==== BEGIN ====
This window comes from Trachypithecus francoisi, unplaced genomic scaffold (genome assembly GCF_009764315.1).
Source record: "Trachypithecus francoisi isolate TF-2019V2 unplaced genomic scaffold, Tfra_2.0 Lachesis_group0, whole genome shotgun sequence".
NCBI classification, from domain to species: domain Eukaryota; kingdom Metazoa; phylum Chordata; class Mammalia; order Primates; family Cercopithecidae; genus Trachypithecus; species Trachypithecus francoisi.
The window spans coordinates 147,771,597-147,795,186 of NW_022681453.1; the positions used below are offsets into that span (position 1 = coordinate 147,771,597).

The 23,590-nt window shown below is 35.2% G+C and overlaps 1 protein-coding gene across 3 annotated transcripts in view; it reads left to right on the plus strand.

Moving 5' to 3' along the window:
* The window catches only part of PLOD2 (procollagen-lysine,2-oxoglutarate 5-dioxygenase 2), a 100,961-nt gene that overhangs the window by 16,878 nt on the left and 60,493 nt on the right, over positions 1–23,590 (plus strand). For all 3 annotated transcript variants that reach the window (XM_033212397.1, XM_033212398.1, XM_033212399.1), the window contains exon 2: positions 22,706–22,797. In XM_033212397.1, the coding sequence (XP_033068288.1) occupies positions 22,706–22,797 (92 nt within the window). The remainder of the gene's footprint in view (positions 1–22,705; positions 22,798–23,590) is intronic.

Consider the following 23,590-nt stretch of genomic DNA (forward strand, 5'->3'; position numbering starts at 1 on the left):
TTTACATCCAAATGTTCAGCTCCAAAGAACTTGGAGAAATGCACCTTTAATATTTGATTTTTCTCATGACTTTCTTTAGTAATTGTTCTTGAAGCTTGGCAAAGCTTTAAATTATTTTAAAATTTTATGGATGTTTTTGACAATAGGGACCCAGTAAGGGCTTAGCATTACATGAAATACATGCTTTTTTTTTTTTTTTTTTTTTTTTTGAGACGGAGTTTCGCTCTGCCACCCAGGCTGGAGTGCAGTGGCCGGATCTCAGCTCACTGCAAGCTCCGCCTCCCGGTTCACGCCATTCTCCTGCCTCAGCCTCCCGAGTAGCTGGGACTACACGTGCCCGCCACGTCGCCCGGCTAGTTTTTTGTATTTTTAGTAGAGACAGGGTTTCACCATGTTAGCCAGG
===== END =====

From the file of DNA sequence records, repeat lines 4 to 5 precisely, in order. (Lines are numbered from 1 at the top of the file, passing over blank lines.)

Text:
The window spans coordinates 147,771,597-147,795,186 of NW_022681453.1; the positions used below are offsets into that span (position 1 = coordinate 147,771,597).

The 23,590-nt window shown below is 35.2% G+C and overlaps 1 protein-coding gene across 3 annotated transcripts in view; it reads left to right on the plus strand.